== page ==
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Page:Popular Science Monthly Volume 56.djvu/725

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Eucharistic Novena, published under the name of Diana Vaughan, and containing forms of supplication against unbelief, worldly indifference and lukewarmness, hardness of heart, blasphemy, and unchastity. The covert sarcasm which pervades the entire manual of devotion comes out most clearly in the section on the violation of the seventh commandment. A copy of the work, which had been approved by the Archbishop of Genoa, was sent to Cardinal Parocchi, with a letter signed "Your Eminence's most devoted servant in Jesus, Mary, and Joseph, Diana Vaughan," and five hundred francs, of which two hundred and fifty were to be used for organizing an international antimasonic congress, and the rest to be given as Peter's pence to the Pope. The cardinal replied with great cordiality to his "dear daughter in our Lord," called her conversion "one of the most glorious triumphs of grace," and added, "I am reading at this very moment your Memoirs with burning interest." He gave her his blessing, and conve-yed "the thanks and special benediction of his Holiness." Numerous letters of a like character were received from the Vatican. On May 27, 1896, the General Secretary of the Apostolic See, Verzichi, wrote that "his Holiness had read her Eucharistic Novena with extreme pleasure"; two months later the Pope's private secretary, Vincenzo Sardi, thanked her in the name of Leo XIII for her exposure of Crispi, and bade her "continue to write and to unmask the godless sect," and the CivillĂ  Cattolica, the official organ of the papacy, praised her "inexhaustibleness in precious revelations, which are unparalleled for their accuracy and usefulness. Freemasonry is confounded, and seeks to evade the blows of the valiant championess by denying her existence, and treating her as a myth. It is a pitiable shift, but Freemasonry can find no better refuge." "Your pen and your piety," wrote Monsignore Villard, October 15, 1896, "are predestined to demolish the foes of mankind. The good works of the saints have always met with opposition, and it is no wonder, therefore, that yours should be combated."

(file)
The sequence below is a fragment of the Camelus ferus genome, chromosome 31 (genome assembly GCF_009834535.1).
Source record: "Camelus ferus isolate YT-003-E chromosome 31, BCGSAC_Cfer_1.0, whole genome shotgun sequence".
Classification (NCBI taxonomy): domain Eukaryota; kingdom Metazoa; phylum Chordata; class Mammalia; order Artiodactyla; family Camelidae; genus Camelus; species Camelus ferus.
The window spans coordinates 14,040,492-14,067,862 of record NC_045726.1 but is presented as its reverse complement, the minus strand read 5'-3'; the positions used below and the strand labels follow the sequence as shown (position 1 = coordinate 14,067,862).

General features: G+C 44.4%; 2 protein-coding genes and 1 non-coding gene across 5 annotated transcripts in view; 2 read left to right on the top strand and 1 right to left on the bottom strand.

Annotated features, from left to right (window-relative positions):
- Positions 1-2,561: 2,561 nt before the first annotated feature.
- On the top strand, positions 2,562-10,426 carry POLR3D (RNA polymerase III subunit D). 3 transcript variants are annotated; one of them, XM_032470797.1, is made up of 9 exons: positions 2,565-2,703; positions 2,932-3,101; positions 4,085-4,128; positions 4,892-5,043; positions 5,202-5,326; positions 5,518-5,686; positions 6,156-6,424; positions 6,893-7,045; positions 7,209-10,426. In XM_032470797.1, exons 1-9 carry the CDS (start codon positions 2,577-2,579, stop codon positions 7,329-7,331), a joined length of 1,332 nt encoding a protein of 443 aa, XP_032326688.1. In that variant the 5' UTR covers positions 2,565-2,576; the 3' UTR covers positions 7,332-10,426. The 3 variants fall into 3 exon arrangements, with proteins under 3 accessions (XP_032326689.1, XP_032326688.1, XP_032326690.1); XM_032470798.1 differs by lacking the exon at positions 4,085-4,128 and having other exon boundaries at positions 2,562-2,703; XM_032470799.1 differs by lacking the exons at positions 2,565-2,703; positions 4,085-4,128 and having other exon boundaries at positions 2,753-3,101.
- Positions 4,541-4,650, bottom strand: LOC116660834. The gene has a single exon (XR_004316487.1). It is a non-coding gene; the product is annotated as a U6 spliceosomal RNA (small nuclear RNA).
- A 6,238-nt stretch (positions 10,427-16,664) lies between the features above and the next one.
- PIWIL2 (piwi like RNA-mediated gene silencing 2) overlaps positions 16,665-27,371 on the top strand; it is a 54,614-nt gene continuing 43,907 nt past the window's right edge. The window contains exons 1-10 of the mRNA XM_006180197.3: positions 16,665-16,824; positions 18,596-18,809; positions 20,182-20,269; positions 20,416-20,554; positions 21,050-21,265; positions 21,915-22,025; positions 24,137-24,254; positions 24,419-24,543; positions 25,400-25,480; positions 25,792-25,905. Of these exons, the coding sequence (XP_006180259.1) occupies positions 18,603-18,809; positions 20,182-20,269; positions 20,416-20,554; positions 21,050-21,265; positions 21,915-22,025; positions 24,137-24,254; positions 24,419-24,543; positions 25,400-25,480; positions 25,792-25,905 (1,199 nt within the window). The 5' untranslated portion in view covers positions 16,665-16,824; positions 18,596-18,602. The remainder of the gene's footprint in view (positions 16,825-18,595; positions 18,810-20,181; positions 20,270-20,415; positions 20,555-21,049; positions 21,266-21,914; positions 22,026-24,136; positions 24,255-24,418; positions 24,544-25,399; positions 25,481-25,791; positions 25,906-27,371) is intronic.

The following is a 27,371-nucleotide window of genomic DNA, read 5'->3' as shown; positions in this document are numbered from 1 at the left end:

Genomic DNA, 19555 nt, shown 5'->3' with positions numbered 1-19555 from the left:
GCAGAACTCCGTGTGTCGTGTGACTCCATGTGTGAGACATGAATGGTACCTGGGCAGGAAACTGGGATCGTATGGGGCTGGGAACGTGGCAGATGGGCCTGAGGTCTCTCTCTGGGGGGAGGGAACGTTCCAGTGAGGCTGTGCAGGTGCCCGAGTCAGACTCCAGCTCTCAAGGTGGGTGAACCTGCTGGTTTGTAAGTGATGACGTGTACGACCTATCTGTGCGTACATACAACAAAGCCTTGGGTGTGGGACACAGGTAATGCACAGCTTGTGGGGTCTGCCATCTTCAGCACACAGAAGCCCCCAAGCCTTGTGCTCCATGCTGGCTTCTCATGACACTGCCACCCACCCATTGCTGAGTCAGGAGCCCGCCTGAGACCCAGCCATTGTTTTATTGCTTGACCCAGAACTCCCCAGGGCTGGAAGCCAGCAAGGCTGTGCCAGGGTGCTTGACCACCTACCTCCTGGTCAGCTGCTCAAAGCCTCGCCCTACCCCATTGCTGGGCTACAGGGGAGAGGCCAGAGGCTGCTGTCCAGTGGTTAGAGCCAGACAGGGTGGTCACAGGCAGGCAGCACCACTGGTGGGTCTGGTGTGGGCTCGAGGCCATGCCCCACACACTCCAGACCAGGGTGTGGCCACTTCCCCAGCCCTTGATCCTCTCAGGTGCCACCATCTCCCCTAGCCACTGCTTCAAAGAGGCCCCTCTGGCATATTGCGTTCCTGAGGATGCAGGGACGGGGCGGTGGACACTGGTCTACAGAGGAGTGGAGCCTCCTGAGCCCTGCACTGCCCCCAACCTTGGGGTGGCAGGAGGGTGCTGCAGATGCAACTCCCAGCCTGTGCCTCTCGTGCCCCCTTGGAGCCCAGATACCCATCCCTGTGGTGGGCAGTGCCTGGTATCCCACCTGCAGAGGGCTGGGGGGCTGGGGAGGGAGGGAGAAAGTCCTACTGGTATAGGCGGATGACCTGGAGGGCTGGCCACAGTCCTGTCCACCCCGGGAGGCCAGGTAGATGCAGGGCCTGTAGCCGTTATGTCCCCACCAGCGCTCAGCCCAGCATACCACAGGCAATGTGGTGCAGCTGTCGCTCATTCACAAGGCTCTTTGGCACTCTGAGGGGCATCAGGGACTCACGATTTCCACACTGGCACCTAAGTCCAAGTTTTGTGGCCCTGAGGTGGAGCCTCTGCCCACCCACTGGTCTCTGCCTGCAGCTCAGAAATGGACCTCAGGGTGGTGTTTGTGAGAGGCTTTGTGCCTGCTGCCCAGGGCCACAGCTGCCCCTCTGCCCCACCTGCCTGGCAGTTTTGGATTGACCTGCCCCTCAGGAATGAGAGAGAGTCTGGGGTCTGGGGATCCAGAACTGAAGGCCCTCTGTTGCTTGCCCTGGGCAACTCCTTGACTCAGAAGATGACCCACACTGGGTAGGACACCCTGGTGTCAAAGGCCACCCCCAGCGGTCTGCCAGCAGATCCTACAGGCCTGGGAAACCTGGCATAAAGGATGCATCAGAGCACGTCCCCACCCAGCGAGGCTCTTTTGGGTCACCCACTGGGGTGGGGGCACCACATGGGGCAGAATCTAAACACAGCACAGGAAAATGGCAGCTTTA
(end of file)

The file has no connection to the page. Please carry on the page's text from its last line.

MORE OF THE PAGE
Naturally, there was intense curiosity to see this new convert and powerful defender of the faith. This inquisitiveness was easily allayed at first by the plea that the cloister to which she had retired must be kept secret, in order that she might be safe from assassination by the Freemasons. Meanwhile the medium of correspondence was a bright American girl, employed as copyist in a Parisian typewriting establishment, who wrote all the letters at Taxil's dictation, and received a monthly salary of one hundred and fifty francs for her services. After a time he deemed it politic to introduce her privately to select circles of Catholics, who were thereby enabled to testify to her existence, since they had seen and con-